# yt.workshop2012.fields / README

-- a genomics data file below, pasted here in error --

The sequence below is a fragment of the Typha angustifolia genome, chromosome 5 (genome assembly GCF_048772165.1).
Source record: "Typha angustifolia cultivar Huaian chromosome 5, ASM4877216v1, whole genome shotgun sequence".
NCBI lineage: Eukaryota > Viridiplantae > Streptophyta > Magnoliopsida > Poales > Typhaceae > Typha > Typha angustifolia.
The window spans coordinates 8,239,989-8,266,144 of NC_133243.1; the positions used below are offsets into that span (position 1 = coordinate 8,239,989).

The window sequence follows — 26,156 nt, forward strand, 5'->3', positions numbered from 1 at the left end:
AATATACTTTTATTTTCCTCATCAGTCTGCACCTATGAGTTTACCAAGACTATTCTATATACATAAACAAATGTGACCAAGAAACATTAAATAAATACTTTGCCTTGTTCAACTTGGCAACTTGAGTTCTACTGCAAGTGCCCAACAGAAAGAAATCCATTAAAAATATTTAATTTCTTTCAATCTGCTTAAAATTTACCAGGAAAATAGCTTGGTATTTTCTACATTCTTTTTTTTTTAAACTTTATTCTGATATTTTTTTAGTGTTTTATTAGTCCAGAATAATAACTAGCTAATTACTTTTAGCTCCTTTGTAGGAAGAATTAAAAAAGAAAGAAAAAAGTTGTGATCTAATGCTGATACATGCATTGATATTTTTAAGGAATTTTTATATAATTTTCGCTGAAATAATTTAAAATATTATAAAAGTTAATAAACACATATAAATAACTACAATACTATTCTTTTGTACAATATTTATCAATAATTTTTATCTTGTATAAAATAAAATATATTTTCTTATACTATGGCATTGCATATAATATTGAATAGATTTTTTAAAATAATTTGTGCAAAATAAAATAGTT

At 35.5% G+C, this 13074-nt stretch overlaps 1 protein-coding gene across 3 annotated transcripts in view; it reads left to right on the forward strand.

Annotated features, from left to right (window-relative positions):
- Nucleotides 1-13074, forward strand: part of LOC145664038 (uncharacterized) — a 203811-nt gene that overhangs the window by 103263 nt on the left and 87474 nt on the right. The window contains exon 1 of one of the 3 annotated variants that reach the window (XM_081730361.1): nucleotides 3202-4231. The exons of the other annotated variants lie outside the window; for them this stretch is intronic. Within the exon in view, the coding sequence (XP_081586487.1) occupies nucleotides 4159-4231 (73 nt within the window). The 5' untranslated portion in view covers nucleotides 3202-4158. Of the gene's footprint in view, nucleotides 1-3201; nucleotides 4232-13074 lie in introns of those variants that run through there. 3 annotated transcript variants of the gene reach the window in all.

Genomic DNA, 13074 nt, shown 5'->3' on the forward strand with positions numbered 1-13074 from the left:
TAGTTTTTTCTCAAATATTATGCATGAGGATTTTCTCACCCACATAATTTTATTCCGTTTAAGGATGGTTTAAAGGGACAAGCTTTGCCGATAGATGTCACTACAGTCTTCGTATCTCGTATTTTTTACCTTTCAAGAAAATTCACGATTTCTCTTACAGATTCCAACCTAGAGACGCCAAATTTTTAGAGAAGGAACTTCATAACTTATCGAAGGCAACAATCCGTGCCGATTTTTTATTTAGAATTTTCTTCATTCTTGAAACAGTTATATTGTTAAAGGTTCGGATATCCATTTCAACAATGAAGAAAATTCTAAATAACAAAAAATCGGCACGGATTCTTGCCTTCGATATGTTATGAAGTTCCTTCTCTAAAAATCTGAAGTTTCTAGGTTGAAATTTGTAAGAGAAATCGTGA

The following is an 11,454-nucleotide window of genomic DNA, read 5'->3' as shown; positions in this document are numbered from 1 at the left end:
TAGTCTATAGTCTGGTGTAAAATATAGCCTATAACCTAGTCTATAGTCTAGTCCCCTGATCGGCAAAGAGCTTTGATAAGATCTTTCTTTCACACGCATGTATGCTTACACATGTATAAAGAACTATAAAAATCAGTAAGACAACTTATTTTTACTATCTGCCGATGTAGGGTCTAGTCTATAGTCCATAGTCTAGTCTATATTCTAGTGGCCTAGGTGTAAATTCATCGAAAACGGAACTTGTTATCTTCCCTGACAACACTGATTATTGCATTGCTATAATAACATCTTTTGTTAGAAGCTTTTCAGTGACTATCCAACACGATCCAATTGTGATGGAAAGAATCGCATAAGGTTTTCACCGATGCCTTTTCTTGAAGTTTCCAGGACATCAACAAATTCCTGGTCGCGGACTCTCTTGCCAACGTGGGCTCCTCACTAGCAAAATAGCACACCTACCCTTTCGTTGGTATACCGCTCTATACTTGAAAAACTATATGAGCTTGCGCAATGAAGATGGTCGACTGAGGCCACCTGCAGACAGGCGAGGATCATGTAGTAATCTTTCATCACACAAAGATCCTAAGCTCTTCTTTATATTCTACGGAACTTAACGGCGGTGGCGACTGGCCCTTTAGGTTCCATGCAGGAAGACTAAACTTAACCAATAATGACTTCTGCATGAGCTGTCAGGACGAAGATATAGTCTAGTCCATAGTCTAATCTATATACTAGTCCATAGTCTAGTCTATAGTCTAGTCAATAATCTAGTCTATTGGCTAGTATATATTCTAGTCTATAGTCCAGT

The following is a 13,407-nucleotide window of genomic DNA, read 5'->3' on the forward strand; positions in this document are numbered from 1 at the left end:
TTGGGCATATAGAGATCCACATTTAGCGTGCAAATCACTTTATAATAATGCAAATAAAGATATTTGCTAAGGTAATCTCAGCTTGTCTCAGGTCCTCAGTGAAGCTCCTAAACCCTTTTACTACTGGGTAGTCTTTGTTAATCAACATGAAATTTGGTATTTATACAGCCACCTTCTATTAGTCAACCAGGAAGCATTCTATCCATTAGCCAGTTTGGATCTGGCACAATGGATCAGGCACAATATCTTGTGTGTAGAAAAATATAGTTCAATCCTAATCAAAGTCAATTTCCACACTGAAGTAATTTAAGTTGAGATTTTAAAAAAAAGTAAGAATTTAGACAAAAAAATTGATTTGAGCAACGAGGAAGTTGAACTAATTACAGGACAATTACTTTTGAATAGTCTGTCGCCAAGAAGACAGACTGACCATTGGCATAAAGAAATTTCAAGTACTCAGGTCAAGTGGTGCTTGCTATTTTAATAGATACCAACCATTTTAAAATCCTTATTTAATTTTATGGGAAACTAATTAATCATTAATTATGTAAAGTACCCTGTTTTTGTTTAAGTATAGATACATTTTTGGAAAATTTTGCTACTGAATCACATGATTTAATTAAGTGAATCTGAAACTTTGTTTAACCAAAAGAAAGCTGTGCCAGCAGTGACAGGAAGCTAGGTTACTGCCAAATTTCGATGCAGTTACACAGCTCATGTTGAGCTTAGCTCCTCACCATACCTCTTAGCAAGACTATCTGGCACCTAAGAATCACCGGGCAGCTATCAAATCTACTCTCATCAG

1 2 3 4 5 6 7 8 9 10 11 12 13 14 15 16 17 18 19 20 21 22 23 24 25 26 27 28 29 30 31 32 33 34 35 36 37 38 39 40 41 42 43 44 45 46 47 48 49 50 51 52 53 54 55 56 57 58 59 60 61 62 63 64 65 66 67 68 69 70 71 72 73 74 75 76 77 78 79 80 81 82 83 84 85 86 87 88 89 90 91 92 93 94 95 96 Hi there. This is a template for using Dexy to produce talks for the 2012 yt workshop. Email me if you run into any problems (matthewturk@gmail.com). What Does Dexy Do For Us? ========================= Dexy will: * Automatically re-run any scripts it has detected have changed * Include the output of those scripts (stdout) in your presentation if requested * Include the syntax-highlighted content of those scripts in your presentation if requested * Allow you to version control your talk * Separate scripts from the talk: people can download and inspect them without having to copy/paste from a PDF If you don't want to use Dexy, and instead prefer something like Keynote or PowerPoint, please feel free to use those. It would be very helpful if you would include annotations on each slide that includes a script that point to a paste on paste.yt-project.org, so that we can include them in a repository at a later time. Getting Started =============== * First install Dexy, which can be done with pip: $pip install dexy Dexy's homepage is http://dexy.it , but for the most part we might be able to avoid detailed documentation. * In this directory, copy the example.tex_ file to a filename of your talk. (It has an extra underscore because I don't want it to get run by dexy.) You can name them however you like, but mine will be lowercase with underscores. You'll need to 'hg add' this file. * Now we have to initialize dexy. Run this command:$ dexy setup * I've already provided a config file, .dexy , which you can inspect or modify. It took me a while to decipher the contents when I started using dexy, but basically it describes associations between files and operations to perform on those files. How To Add Scripts ================== Inside the scripts directory, you can place new scripts which can then be included. While support exists for many different types, I have only ever used .py and .sh scripts. For examples on these, see the princeton tutorial I gave, here: https://bitbucket.org/MatthewTurk/2011-yt-princeton-tutorial/src To add a new script to the presentation, it should be under the scripts/ subdirectory. You then simply include it in the presentation with this little bit of magic: <> This tells Dexy to take the file scripts/inspect_grids.py, tell it that it's a filename, run it through pygments (a syntax highlighter) and then convert it to LaTeX. Whew! This won't actually *run* the script, but it will include the contents verbatim. To have Dexy run the script through Python, you have to additionally specify a 'py' filter, like so: <> So, for instance, this is how I set up a slide in my talk, using Beamer (and a few macros of my own.) \begin{frame}[fragile,t]{} \tiny <> \hline <> \end{frame} \fullimage{DD0087_Projection_x_Density_Density.png} This uses the "fullimage" command which I made for Beamer, but you should feel free to include images however you like. NOTE: If you want to include images *not* created from the output of running scripts, you have to use ../ to point back to the top level. How To Build Your Talk ====================== Now that you have a .tex file with some scripts and images included, just run: \$ dexy This will build any .tex files in your current directory. The resulting PDF will be under output/ .